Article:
“We were trying to figure out how we could best help people in need”

For the young Navajo women of Art Heals: The Jingle Dress Project, the musical badges they wear as they travel across the country represent more than just gorgeous textile art. (Although that’s it, too, that’s for sure.)

Their fringed dresses, each fitted with 365 cones, also represent the healing, which they hope to bring to a nation struggling with everything from an ongoing pandemic to questions over Indigenous land rights.

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“It is said that when the jingles strike each other – when you can hear the sound of the dance, of the dress – it is the prayers of the bell-dress dancer ascending to the Creator,” the Jingle Dress dancer said. Project, Dion Tapahe. The knowledge.

Dion is one of the four dancers who make up Art Heals: The Jingle Dress Project. Along with her sister Erin Tapahe and friends Sunni and JoAnni Begay, their mission is to bring healing to Native American communities across the United States who are feeling the pain of the past year and a half – and beyond.

The project itself began as a dream of Dion and Erin’s father, landscape photographer Eugene Tapahe.

“In 2020, at the start of the pandemic, my father Eugene Tapahe dreamed of this fringed dress. And in his dream he saw a field of grass. And there were bison there, as well as dancers in jingle dresses. And there were hundreds of dancers in jingle dresses. And he felt peace in his heart, ”Dion explained.

Eugene’s dream is similar to the vision of the man who first designed the fringed dress. During the 1918 pandemic, an Ojibwa medicine man dreamed of the fringed dress and a dance that could help his sick daughter. He dreamed of a dress with cones made from tobacco lids, each representing every day of a year. After a night of dancing, the little girl was healed.

It is this healing that Eugene wanted to bring to everyone. Soon, The Jingle Dress project was born.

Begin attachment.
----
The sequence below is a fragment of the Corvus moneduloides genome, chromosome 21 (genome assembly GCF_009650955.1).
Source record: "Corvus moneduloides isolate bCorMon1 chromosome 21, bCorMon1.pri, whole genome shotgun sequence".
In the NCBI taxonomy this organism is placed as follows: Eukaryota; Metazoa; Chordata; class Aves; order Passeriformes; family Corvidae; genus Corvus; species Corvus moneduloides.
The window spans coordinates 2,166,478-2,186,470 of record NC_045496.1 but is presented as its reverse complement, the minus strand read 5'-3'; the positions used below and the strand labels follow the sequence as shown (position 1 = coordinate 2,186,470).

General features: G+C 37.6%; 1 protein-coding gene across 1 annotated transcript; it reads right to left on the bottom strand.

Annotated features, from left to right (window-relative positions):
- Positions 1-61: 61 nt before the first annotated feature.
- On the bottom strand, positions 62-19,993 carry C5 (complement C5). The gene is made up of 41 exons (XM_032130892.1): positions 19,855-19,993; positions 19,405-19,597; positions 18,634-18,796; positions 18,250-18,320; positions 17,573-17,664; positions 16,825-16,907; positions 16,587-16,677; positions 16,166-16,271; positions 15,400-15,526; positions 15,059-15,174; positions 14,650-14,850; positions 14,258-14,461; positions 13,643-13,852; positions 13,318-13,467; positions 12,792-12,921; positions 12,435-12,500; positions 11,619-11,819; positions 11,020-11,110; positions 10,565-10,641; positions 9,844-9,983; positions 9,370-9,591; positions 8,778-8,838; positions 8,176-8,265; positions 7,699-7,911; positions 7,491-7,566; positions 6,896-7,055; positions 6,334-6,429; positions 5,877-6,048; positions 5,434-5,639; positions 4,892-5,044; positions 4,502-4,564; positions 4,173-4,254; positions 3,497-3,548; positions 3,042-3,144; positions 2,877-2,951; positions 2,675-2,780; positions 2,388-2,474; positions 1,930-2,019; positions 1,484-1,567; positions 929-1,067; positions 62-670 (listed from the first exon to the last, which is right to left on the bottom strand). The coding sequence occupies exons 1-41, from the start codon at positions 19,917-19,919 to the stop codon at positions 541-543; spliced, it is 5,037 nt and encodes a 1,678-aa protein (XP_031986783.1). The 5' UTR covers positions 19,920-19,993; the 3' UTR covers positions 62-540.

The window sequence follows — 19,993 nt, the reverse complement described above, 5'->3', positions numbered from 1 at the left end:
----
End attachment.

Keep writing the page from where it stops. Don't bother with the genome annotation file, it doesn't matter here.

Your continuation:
“During this time of the pandemic, indigenous communities have been hit very hard by the coronavirus, and we were trying to figure out how we could better help those who need it,” Dion said.

“The fringed robe is a very spiritual robe – it is very sacred – and its powers are used to bring healing to those who are sick, whether it is mentally, physically, spiritually,” Sunni added.

“Four is a very sacred number. “

While the Tapahe sisters were dancers, they had no experience in modeling. But this was not a problem for Eugene, who wanted to include his two daughters as dancers and models for the project.

With the pandemic presenting so many restrictions, bringing together hundreds of dancers was not possible. It was then that Eugene decided he would focus on the four.

“In our Navajo culture, four is a very sacred number,” Dion explained. “And so he said, ‘If we could have four dancers in fringed dresses, then I think that would be great.'”

It was then that the Tapahe family contacted Sisters Sunni and JoAnni, whom they had met at university. Once they agreed, the team hosted their first photoshoot at the Bonneville Salt Flats in Utah.

“In our first photoshoot, Dion, Erin, JoAnni, Sunni and I learned to work together,” Eugene explained on the Jingle Dress Project website. “They weren’t models. I was not a portrait photographer. It was embarrassing, frustrating and new. But, from the moment they started dancing on the field, everything changed. I cried. I could feel myself healed from the uncertainties of the world – time slowed down.

Since that first photoshoot, Eugene and the quartet have crisscrossed the country, visiting places such as the Washington Mall, Santa Monica Pier, Grand Teton National Park in Wyoming, and even the Boston Marathon.

Increase awareness

In addition to providing much needed healing, the Jingle Dress Project has also helped raise awareness of issues specifically affecting Native American communities, including missing and murdered Indigenous women, land and water rights, and sports mascots. that create a caricature of Native Americans. and cultural.

Art Heals: The Jingle Dress project has had a visible impact across the country. In fact, the group just won the 2021 Red Nation International Film Festival Courage Award. It was after Eugene’s photographs were added to the permanent collection of the Birmingham Museum of Art, after dancing on the line. arrival of the 125th Annual Boston Marathon and after being recognized by US Home Secretary Deb Haaland (Laguna Pueblo).

What started as a dream has turned into a stimulating and, most importantly, healing reality.

“I think the reason it’s been successful is that we are using the healing powers of the fringed dress,” Sunni told In The Know. “And it brings a lot of hope and unity to those who have heard our story, who are looking for something bigger than themselves.”

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The publication The Jingle Dress Project Brings Healing Through Indigenous Dance first appeared on In The Know.

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